Council encourages community to #putoutyourpoetry during COVID-19

Published on 14 September 2020

A child wearing a face mask stands in a rubbish bin with a haiku sticker on it

Haiku poems for #putoutyourpoetry, created by residents during the COVID-19 lockdown, will feature on bright pink stickers on their rubbish bins and the rubbish trucks that service the municipality in a unique community engagement project created by Council.

The project invites residents to write and display haiku poetry on their rubbish bins, and is being conducted in partnership with J.J Richards & Sons Pty Ltd who will prompt and feature some of this artwork on their rubbish trucks as they run their collection service around Yarra Ranges.

With residents severely restricted in both their movements and the activities permitted under the Stage 4 lockdown, the collection of rubbish bins is one way that people can capture their experiences of the pandemic in the form of haiku. This Japanese form of poetry is made up of three lines and captures moments in time, moments of stillness and fleeting observations.

Using a highly visible fleet of rubbish trucks to promote the project, all residents are invited to “have a go” at haiku poetry, express their feelings, become involved in a community project, and have fun in the process.

Some of the these haikus will be displayed on the rubbish trucks, while others have been created by Dandenong Ranges writer Lia Hils and poet Cameron Semmens specifically for the project.

Local poet and writer Lia Hills, involved in the development of the project, has worked with local schools to teach students to express themselves through haiku, to encourage them to participate in the project.

The project will provide a form of art that residents will see when they walk, run or cycle around their neighbourhood, providing an added incentive for them to leave their homes and exercise outdoors.

It is hoped that the project will also create stronger community connection, during a time where we need to be physically distant from our neighbours.

Mr Greg Box, Manager Creative Communities at Yarra Ranges Council said, “Many people will be feeling isolated, lost and anxious at present, experiencing a range of other feelings, and perhaps discovering new things about themselves and the world in which they now find themselves.”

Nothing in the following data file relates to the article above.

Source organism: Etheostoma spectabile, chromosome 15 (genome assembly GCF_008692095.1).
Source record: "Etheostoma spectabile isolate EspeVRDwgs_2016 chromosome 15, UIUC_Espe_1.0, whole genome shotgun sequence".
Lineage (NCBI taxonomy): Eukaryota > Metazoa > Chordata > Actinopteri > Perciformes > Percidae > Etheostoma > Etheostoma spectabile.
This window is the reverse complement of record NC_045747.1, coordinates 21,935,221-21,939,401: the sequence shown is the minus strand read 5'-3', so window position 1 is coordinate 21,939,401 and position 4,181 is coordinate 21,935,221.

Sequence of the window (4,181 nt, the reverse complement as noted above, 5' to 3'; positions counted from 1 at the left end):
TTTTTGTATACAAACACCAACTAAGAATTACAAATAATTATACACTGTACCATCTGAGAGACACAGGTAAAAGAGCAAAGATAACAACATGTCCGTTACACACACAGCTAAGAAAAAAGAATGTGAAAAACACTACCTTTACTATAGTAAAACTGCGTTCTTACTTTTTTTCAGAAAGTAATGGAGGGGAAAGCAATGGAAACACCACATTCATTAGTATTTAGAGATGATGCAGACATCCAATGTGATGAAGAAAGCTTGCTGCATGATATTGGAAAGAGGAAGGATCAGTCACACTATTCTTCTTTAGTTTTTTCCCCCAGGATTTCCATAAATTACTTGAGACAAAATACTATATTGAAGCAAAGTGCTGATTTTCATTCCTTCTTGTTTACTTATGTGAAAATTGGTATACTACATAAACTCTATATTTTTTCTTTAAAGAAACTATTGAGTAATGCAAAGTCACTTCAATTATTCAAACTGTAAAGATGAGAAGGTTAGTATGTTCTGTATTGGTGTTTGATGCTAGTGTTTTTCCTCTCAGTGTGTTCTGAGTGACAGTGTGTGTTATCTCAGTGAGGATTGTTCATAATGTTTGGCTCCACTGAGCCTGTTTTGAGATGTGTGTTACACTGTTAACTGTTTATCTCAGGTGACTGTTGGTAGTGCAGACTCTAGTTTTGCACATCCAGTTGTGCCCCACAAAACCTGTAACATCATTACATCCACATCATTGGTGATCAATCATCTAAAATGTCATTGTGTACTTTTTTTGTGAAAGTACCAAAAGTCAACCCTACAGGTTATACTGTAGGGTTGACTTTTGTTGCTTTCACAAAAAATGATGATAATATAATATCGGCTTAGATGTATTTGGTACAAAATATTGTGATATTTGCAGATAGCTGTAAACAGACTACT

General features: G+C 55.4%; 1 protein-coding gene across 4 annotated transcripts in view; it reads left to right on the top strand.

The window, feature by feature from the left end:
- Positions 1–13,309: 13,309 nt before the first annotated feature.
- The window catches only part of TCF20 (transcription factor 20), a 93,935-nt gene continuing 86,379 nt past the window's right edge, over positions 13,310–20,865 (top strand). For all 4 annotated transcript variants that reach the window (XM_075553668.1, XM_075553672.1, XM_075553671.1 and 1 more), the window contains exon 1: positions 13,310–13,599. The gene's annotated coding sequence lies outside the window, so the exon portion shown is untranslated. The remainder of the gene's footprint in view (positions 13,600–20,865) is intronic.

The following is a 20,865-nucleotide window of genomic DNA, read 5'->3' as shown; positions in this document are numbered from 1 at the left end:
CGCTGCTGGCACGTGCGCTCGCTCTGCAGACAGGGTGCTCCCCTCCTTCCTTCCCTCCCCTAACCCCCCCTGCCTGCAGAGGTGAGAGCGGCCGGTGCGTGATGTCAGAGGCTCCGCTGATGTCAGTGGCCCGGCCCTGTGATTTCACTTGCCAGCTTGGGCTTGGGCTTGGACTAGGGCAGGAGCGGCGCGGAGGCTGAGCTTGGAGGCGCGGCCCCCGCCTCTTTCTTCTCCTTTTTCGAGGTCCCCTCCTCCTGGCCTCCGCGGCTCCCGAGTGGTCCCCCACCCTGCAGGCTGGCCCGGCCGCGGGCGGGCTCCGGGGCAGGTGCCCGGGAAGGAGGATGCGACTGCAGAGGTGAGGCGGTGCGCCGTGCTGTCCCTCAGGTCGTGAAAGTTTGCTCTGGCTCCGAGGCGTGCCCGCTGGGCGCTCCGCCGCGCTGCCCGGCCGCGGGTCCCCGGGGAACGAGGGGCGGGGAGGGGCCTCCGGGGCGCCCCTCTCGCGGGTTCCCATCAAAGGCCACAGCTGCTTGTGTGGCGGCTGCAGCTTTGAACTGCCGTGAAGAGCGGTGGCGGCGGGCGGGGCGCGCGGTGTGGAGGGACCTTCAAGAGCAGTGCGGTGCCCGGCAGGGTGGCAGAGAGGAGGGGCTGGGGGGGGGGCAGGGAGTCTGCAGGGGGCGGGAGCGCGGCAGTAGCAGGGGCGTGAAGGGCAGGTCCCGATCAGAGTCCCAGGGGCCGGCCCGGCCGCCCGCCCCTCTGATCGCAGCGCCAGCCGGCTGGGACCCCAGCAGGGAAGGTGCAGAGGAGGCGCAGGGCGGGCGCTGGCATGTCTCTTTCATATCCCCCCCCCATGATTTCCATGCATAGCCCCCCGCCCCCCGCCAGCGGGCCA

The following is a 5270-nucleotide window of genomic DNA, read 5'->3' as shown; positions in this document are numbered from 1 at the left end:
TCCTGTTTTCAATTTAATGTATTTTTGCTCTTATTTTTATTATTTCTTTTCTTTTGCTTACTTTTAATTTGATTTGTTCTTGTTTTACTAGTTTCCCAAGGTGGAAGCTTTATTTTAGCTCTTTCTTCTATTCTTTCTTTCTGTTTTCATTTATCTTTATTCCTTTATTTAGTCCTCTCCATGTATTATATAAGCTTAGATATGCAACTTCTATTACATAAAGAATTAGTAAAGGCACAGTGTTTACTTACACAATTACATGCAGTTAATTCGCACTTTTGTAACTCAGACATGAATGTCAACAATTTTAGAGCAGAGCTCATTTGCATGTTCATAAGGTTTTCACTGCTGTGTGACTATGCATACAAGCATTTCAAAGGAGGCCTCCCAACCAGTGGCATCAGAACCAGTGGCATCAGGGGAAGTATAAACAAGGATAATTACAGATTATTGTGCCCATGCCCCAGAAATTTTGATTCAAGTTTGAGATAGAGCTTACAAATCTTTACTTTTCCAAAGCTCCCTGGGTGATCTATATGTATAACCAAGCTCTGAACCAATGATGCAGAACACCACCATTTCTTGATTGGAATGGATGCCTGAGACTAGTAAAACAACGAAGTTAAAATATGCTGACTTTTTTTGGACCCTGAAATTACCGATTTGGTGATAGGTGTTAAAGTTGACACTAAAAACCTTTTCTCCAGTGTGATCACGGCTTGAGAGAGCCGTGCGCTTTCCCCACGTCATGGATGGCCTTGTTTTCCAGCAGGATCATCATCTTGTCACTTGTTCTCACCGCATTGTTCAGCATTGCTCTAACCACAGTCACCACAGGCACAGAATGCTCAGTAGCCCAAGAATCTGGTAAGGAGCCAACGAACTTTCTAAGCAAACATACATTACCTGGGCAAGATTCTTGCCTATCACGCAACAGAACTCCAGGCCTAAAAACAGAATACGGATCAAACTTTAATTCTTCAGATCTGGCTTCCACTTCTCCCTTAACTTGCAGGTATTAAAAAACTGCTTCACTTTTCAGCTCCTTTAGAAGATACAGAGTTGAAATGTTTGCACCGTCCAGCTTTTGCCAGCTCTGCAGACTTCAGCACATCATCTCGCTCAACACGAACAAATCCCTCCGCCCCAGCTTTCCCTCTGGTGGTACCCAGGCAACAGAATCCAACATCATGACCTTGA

It is important not only that people are given the opportunity to express those feelings, but they are able to do so in an accessible way, and a way which allows those feelings to become part of a ‘universal whole’.”

The fleet of local rubbish trucks, operated by J.J. Richards & Sons, have the advantage of being associated with a friendly service that is accessible and used by all of us. There are no cultural boundaries. This makes it the ideal “vehicle” to promote and to encourage this form of community participation.”

“The impact will be a community-wide sense of connection for our residents with their neighbours and the place they live. This outdoor gallery will also provide those who may not have the skills to engage with an online community, a way to connect with others.”

A video and worksheet to help residents create their haiku are available at

Haiku can be submitted for printing onto stickers on that page. Stickers will be sent to residents along with instructions on how to prepare the surface of the bin and stick them on, in the post. Residents are welcome to donate to Support Act, a charity to help when times are tough for the people who make music, and Yarra Ranges Community recognise that times are very tough for the music industry right now.

#putoutyourpoetry is one element of “Still Life”, a broad reaching cultural project developed by the Yarra Ranges Council Creative Communities department, to creatively explore life during the pandemic from a local perspective.

Mr Box said, “Council is very grateful to J.J. Richards & Sons for embracing this project so enthusiastically and allowing their fleet of rubbish trucks to become colourful cultural billboards on our streets for the next few months.”

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